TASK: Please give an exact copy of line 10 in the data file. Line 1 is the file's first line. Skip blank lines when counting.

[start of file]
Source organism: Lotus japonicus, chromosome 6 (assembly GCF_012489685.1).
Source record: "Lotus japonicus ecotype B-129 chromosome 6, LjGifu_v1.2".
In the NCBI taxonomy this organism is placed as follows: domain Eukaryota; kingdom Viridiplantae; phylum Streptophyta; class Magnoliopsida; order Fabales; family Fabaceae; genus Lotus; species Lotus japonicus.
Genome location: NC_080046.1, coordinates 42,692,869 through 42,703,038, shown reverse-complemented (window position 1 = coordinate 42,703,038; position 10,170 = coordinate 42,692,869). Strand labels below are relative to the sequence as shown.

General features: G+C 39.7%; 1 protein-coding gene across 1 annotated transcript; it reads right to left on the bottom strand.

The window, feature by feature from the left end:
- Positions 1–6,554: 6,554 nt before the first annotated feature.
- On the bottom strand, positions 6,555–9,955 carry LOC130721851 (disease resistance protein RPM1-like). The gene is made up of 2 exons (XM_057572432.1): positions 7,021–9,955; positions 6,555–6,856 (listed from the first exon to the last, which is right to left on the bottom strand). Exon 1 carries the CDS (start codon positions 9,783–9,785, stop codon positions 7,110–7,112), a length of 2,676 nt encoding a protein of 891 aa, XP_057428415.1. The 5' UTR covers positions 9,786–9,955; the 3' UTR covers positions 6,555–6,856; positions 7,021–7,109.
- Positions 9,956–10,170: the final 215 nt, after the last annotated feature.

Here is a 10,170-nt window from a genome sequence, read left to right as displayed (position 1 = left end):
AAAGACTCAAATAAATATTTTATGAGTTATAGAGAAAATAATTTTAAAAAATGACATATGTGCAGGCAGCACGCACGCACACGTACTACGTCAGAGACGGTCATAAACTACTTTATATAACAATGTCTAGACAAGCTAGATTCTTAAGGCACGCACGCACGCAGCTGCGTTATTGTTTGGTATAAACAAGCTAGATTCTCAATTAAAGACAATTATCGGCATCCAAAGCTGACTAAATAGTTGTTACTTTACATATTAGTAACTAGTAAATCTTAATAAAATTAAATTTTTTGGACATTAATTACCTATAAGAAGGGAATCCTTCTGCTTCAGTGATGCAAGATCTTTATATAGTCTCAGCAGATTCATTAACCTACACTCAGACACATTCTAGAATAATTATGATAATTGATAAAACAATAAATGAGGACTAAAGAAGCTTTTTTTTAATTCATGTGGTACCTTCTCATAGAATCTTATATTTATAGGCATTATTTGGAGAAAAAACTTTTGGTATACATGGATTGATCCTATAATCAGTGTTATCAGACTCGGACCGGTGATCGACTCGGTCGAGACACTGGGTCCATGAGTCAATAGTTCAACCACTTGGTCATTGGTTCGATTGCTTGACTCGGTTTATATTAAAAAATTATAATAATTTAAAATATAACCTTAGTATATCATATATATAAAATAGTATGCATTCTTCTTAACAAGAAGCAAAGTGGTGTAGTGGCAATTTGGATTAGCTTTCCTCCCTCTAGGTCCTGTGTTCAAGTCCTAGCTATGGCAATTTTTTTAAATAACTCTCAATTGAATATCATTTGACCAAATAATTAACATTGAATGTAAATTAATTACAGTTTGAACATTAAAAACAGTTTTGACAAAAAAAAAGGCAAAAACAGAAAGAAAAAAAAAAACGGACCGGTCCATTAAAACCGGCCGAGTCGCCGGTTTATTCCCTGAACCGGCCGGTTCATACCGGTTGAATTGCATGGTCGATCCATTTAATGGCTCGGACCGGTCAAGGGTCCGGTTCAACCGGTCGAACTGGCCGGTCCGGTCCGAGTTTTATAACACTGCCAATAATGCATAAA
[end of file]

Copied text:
Here is a 10,170-nt window from a genome sequence, read left to right as displayed (position 1 = left end):